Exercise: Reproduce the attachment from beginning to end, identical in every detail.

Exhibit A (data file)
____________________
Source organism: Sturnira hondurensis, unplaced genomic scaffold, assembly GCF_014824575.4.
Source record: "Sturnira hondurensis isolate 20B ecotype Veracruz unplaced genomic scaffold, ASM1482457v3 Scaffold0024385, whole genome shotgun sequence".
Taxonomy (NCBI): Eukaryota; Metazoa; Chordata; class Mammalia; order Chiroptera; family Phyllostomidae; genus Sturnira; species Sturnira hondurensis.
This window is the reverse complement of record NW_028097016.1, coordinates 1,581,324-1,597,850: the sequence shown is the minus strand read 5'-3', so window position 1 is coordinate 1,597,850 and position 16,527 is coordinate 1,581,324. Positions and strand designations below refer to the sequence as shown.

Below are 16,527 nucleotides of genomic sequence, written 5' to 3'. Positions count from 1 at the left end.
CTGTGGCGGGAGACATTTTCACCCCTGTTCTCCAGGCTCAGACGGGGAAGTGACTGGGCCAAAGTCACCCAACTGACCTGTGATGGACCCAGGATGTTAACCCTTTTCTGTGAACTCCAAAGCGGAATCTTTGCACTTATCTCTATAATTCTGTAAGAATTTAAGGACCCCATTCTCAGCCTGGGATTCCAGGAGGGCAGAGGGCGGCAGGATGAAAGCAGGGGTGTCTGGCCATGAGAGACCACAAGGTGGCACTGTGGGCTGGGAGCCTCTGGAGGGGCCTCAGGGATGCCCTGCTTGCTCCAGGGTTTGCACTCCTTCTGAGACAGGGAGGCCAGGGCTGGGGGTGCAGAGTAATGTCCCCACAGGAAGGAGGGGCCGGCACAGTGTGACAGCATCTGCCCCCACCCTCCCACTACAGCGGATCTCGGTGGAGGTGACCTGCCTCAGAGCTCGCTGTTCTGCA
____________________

Source organism: Sturnira hondurensis, unplaced genomic scaffold, assembly GCF_014824575.4.
Source record: "Sturnira hondurensis isolate 20B ecotype Veracruz unplaced genomic scaffold, ASM1482457v3 Scaffold0024385, whole genome shotgun sequence".
Taxonomy (NCBI): Eukaryota; Metazoa; Chordata; class Mammalia; order Chiroptera; family Phyllostomidae; genus Sturnira; species Sturnira hondurensis.
This window is the reverse complement of record NW_028097016.1, coordinates 1,581,324-1,597,850: the sequence shown is the minus strand read 5'-3', so window position 1 is coordinate 1,597,850 and position 16,527 is coordinate 1,581,324. Positions and strand designations below refer to the sequence as shown.

Below are 16,527 nucleotides of genomic sequence, written 5' to 3'. Positions count from 1 at the left end.
CTGTGGCGGGAGACATTTTCACCCCTGTTCTCCAGGCTCAGACGGGGAAGTGACTGGGCCAAAGTCACCCAACTGACCTGTGATGGACCCAGGATGTTAACCCTTTTCTGTGAACTCCAAAGCGGAATCTTTGCACTTATCTCTATAATTCTGTAAGAATTTAAGGACCCCATTCTCAGCCTGGGATTCCAGGAGGGCAGAGGGCGGCAGGATGAAAGCAGGGGTGTCTGGCCATGAGAGACCACAAGGTGGCACTGTGGGCTGGGAGCCTCTGGAGGGGCCTCAGGGATGCCCTGCTTGCTCCAGGGTTTGCACTCCTTCTGAGACAGGGAGGCCAGGGCTGGGGGTGCAGAGTAATGTCCCCACAGGAAGGAGGGGCCGGCACAGTGTGACAGCATCTGCCCCCACCCTCCCACTACAGCGGATCTCGGTGGAGGTGACCTGCCTCAGAGCTCGCTGTTCTGCA